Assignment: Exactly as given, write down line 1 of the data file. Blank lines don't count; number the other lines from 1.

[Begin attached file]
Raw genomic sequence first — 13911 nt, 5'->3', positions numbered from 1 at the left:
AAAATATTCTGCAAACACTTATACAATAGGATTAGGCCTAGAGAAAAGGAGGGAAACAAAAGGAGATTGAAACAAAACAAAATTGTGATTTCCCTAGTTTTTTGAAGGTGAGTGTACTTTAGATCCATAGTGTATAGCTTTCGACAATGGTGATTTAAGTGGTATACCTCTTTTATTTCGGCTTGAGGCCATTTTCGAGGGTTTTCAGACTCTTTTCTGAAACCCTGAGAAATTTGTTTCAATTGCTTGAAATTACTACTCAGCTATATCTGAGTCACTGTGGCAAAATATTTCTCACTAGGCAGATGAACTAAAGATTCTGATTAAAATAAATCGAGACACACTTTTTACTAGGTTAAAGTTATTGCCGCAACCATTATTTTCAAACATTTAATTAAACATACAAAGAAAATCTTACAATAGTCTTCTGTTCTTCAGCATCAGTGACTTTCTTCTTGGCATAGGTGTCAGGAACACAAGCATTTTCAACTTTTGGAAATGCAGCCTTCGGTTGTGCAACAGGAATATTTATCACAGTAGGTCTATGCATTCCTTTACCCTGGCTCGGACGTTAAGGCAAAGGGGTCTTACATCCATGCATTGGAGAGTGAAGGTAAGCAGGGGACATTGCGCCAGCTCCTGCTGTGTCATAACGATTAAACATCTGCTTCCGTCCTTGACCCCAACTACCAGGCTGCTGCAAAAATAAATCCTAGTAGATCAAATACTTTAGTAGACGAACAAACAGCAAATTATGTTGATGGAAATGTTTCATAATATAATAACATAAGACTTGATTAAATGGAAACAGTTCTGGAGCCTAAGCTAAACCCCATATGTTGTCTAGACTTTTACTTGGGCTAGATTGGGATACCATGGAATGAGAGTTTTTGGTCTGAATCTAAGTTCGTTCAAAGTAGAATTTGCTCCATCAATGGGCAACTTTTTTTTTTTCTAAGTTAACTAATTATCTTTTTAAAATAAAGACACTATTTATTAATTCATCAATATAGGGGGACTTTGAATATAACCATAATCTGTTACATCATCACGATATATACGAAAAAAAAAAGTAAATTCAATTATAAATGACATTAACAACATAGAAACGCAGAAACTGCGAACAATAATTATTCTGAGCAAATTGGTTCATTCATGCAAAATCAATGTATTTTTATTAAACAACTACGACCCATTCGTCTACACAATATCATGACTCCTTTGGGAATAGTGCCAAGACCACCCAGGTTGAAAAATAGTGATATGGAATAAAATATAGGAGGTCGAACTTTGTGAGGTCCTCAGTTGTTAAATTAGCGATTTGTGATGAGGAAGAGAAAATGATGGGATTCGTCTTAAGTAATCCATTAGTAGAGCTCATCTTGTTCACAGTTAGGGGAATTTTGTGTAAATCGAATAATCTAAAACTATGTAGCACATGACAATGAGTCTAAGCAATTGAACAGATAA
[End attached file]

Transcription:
Raw genomic sequence first — 13911 nt, 5'->3', positions numbered from 1 at the left: